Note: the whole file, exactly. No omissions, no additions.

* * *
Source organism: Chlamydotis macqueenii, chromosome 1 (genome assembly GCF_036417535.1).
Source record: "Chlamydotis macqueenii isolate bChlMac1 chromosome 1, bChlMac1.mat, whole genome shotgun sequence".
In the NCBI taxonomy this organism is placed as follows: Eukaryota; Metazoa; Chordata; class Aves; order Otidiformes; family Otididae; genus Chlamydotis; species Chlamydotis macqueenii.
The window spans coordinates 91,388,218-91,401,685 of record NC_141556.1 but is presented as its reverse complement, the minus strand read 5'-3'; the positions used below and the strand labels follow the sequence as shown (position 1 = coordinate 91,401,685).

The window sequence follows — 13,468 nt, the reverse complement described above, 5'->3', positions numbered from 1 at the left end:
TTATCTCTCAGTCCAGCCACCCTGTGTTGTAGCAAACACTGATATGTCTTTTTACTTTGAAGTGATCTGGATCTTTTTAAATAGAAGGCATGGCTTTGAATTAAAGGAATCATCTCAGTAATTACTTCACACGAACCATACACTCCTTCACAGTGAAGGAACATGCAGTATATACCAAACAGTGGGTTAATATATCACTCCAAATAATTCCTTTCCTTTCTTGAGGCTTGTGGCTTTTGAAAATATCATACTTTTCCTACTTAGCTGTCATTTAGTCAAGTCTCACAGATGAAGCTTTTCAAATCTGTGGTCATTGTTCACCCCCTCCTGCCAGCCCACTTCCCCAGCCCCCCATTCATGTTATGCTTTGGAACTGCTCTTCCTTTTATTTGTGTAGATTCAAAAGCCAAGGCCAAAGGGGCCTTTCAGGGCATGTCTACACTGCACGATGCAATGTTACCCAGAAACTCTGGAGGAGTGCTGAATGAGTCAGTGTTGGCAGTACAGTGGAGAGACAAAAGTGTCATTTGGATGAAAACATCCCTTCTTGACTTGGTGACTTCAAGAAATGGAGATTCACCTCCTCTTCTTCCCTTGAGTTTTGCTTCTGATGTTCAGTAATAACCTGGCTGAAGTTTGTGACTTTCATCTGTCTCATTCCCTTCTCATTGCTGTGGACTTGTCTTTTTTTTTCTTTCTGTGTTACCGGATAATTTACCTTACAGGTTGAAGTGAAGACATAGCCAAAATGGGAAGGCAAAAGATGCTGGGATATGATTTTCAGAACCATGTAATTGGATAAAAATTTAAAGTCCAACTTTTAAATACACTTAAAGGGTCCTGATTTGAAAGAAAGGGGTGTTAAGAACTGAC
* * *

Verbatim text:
Source organism: Chlamydotis macqueenii, chromosome 1 (genome assembly GCF_036417535.1).
Source record: "Chlamydotis macqueenii isolate bChlMac1 chromosome 1, bChlMac1.mat, whole genome shotgun sequence".
In the NCBI taxonomy this organism is placed as follows: Eukaryota; Metazoa; Chordata; class Aves; order Otidiformes; family Otididae; genus Chlamydotis; species Chlamydotis macqueenii.
The window spans coordinates 91,388,218-91,401,685 of record NC_141556.1 but is presented as its reverse complement, the minus strand read 5'-3'; the positions used below and the strand labels follow the sequence as shown (position 1 = coordinate 91,401,685).

The window sequence follows — 13,468 nt, the reverse complement described above, 5'->3', positions numbered from 1 at the left end:
TTATCTCTCAGTCCAGCCACCCTGTGTTGTAGCAAACACTGATATGTCTTTTTACTTTGAAGTGATCTGGATCTTTTTAAATAGAAGGCATGGCTTTGAATTAAAGGAATCATCTCAGTAATTACTTCACACGAACCATACACTCCTTCACAGTGAAGGAACATGCAGTATATACCAAACAGTGGGTTAATATATCACTCCAAATAATTCCTTTCCTTTCTTGAGGCTTGTGGCTTTTGAAAATATCATACTTTTCCTACTTAGCTGTCATTTAGTCAAGTCTCACAGATGAAGCTTTTCAAATCTGTGGTCATTGTTCACCCCCTCCTGCCAGCCCACTTCCCCAGCCCCCCATTCATGTTATGCTTTGGAACTGCTCTTCCTTTTATTTGTGTAGATTCAAAAGCCAAGGCCAAAGGGGCCTTTCAGGGCATGTCTACACTGCACGATGCAATGTTACCCAGAAACTCTGGAGGAGTGCTGAATGAGTCAGTGTTGGCAGTACAGTGGAGAGACAAAAGTGTCATTTGGATGAAAACATCCCTTCTTGACTTGGTGACTTCAAGAAATGGAGATTCACCTCCTCTTCTTCCCTTGAGTTTTGCTTCTGATGTTCAGTAATAACCTGGCTGAAGTTTGTGACTTTCATCTGTCTCATTCCCTTCTCATTGCTGTGGACTTGTCTTTTTTTTTCTTTCTGTGTTACCGGATAATTTACCTTACAGGTTGAAGTGAAGACATAGCCAAAATGGGAAGGCAAAAGATGCTGGGATATGATTTTCAGAACCATGTAATTGGATAAAAATTTAAAGTCCAACTTTTAAATACACTTAAAGGGTCCTGATTTGAAAGAAAGGGGTGTTAAGAACTGAC